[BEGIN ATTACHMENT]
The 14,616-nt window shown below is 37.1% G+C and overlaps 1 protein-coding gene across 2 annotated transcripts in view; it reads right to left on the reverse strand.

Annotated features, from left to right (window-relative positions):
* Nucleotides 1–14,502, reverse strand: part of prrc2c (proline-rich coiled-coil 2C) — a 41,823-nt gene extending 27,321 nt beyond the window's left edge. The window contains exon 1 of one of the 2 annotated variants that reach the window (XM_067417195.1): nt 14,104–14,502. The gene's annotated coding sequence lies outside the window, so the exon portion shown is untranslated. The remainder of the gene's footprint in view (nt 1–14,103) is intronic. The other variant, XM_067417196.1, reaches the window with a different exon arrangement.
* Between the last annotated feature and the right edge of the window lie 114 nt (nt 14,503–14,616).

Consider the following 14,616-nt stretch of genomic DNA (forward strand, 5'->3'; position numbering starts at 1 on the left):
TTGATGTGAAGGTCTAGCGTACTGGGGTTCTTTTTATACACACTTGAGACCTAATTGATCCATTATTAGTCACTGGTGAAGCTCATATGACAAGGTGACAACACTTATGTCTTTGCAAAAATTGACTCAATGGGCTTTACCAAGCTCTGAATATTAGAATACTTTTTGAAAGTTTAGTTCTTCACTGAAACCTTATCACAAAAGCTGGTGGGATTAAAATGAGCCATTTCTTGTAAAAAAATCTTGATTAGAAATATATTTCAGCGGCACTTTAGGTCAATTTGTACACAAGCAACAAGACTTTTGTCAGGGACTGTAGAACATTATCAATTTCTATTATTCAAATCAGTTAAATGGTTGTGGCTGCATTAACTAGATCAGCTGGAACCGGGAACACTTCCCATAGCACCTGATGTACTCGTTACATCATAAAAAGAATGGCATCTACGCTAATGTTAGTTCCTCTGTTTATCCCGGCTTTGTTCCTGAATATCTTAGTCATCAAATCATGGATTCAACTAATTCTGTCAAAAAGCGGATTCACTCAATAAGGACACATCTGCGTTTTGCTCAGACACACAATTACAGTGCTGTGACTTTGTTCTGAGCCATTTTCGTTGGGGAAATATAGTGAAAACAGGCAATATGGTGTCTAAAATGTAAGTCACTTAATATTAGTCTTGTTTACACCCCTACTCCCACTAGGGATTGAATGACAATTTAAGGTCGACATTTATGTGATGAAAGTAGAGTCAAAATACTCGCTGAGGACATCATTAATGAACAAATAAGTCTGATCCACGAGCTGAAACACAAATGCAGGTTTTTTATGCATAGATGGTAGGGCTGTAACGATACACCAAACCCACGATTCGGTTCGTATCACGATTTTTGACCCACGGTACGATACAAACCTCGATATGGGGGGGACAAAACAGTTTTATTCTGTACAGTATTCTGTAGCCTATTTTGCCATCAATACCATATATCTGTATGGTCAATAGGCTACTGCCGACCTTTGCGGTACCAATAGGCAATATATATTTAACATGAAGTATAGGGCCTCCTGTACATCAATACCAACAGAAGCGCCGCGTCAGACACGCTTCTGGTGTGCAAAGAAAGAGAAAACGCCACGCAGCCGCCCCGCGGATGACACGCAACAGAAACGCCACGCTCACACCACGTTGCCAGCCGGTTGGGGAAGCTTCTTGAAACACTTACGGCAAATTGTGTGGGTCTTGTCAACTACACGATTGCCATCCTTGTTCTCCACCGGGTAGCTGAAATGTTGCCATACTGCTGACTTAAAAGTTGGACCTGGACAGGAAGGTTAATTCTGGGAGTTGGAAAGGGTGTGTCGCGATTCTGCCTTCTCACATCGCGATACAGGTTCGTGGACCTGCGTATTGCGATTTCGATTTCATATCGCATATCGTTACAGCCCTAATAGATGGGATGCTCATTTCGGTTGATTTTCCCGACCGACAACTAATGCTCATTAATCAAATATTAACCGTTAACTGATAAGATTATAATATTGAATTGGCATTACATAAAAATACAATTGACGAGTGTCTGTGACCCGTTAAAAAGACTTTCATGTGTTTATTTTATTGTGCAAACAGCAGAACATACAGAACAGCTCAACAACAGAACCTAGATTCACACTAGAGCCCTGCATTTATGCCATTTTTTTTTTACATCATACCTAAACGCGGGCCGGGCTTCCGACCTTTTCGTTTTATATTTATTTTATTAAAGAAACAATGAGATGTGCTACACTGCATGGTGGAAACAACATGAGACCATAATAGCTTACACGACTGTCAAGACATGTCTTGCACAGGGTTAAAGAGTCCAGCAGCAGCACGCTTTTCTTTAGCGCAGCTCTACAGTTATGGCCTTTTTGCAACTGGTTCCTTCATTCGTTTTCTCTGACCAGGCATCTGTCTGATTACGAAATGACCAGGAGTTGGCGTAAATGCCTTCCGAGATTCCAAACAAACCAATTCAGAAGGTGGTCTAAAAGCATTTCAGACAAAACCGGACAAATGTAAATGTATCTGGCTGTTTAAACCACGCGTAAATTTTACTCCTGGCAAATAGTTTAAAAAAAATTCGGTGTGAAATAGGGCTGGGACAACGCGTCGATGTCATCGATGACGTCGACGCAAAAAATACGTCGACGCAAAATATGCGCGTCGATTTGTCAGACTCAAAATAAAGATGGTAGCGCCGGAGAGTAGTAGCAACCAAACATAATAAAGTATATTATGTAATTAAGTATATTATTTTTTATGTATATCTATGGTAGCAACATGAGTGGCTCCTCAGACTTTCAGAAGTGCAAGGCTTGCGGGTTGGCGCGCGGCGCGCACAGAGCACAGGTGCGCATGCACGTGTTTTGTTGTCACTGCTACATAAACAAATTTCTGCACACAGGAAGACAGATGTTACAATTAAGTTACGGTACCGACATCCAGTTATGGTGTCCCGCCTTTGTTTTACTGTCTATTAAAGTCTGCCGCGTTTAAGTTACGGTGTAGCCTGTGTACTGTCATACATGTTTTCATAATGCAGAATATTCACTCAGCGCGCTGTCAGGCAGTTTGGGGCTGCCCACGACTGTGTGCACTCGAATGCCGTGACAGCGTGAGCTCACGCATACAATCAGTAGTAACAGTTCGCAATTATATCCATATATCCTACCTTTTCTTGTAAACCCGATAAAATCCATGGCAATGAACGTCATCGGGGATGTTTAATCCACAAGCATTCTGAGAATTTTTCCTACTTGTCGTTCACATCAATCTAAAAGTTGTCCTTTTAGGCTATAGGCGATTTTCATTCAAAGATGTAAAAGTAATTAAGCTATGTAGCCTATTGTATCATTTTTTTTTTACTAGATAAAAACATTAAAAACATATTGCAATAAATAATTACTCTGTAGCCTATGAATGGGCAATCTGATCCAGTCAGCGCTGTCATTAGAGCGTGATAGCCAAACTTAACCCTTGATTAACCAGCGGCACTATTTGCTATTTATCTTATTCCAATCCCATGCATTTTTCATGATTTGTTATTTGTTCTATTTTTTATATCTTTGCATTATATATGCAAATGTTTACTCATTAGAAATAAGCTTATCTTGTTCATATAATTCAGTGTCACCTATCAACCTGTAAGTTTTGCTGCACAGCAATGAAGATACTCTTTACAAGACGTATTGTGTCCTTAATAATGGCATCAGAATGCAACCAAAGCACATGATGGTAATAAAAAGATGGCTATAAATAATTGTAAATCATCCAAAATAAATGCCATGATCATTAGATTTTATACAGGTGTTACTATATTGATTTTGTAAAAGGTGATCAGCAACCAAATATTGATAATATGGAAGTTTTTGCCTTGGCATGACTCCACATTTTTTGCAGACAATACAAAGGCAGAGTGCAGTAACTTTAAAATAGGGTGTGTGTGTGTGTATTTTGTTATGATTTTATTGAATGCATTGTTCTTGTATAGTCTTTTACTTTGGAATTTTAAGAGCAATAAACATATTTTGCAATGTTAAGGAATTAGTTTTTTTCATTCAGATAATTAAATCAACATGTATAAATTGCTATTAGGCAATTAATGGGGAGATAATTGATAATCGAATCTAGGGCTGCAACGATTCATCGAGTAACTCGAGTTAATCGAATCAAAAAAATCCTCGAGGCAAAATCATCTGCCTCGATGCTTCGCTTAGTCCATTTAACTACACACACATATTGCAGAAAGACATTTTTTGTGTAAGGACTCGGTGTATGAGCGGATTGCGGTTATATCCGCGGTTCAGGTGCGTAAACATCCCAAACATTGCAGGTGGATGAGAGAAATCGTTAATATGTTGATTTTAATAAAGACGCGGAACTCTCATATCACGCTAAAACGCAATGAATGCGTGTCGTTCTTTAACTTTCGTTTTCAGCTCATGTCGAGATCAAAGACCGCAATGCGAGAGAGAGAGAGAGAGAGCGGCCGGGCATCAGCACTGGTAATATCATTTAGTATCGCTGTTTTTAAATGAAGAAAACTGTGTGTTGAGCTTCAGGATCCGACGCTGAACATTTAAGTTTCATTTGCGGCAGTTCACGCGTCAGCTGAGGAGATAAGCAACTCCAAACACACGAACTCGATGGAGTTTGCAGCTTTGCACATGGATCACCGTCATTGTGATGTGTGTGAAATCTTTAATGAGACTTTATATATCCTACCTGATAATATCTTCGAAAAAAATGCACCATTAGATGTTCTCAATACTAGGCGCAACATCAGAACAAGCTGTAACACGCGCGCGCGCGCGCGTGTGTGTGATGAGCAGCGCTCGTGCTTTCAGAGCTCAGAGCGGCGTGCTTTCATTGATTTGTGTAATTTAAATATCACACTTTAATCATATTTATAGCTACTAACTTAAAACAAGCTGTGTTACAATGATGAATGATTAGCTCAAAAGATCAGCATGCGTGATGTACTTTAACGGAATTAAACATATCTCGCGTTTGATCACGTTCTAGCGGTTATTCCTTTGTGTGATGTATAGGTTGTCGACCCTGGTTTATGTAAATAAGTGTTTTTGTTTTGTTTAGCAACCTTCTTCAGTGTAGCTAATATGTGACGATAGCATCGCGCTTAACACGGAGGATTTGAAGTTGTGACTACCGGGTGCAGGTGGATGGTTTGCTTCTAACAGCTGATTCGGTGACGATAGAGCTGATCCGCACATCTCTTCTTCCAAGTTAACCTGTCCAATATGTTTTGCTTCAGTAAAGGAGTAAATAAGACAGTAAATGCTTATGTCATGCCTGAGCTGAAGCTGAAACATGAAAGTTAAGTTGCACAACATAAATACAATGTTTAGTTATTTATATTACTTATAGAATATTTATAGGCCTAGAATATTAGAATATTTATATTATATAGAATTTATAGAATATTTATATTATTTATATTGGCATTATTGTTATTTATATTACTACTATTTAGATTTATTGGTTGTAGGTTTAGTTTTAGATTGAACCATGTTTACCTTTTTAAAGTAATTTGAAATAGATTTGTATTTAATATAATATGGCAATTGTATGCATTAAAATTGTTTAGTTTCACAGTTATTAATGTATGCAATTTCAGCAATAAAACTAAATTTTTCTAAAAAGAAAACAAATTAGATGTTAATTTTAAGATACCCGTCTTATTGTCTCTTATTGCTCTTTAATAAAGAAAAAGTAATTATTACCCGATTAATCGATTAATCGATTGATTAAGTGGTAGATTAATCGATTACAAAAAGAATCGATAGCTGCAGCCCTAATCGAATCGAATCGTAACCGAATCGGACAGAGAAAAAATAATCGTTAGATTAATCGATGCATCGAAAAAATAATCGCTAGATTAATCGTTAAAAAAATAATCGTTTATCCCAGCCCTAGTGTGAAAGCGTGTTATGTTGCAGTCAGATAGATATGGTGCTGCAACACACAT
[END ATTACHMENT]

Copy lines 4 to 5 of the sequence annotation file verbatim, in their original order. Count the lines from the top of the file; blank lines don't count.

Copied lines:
* Between the last annotated feature and the right edge of the window lie 114 nt (nt 14,503–14,616).

Consider the following 14,616-nt stretch of genomic DNA (forward strand, 5'->3'; position numbering starts at 1 on the left):